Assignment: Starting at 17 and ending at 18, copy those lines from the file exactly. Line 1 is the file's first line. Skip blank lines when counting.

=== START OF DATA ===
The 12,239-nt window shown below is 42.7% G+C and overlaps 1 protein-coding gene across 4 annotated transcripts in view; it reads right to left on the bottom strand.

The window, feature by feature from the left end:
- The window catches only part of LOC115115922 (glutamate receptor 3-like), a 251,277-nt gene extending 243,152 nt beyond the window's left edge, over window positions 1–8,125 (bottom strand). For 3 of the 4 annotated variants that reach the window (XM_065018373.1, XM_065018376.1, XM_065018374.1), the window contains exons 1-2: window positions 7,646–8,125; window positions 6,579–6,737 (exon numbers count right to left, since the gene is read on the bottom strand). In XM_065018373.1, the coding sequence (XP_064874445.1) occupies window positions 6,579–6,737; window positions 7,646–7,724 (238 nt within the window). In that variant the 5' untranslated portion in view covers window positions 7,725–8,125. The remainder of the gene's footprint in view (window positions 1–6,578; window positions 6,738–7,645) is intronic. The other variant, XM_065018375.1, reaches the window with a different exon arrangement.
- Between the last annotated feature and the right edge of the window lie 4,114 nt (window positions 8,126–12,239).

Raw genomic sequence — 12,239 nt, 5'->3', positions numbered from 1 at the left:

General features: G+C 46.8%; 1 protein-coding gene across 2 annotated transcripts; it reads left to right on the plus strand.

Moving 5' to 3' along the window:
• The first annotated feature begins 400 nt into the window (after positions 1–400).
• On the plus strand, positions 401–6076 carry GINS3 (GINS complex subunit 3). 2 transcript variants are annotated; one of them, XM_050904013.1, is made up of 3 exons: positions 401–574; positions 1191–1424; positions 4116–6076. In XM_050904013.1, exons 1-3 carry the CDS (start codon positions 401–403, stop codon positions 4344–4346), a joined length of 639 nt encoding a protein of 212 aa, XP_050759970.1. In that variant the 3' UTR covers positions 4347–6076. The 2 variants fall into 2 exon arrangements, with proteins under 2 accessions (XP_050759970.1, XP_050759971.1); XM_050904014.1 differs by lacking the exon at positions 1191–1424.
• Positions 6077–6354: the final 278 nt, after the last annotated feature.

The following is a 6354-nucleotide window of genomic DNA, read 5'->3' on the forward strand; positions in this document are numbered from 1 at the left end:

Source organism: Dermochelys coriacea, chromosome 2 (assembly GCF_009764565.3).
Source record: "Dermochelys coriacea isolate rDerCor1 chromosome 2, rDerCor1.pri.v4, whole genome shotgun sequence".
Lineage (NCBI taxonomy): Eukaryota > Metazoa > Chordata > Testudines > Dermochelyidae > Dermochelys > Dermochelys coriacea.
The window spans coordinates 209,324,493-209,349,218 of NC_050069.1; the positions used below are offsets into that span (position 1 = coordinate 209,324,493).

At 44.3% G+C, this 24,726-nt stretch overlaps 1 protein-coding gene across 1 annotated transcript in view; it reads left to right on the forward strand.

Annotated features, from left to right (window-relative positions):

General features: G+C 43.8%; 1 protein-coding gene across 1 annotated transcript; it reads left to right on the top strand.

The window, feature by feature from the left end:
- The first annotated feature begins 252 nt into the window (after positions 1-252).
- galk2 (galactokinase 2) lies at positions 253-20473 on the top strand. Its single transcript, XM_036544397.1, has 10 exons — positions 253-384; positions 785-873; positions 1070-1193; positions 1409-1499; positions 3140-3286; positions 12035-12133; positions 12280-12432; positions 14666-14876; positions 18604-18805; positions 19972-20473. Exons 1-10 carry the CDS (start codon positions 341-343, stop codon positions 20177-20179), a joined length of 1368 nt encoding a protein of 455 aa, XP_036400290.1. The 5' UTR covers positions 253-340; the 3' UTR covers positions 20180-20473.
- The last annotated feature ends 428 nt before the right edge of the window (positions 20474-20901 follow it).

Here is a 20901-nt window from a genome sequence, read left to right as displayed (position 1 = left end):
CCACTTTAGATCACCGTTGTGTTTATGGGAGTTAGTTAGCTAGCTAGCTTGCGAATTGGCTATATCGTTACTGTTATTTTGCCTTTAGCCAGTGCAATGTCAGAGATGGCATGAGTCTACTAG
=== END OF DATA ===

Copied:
Annotated features, from left to right (window-relative positions):

General features: G+C 43.8%; 1 protein-coding gene across 1 annotated transcript; it reads left to right on the top strand.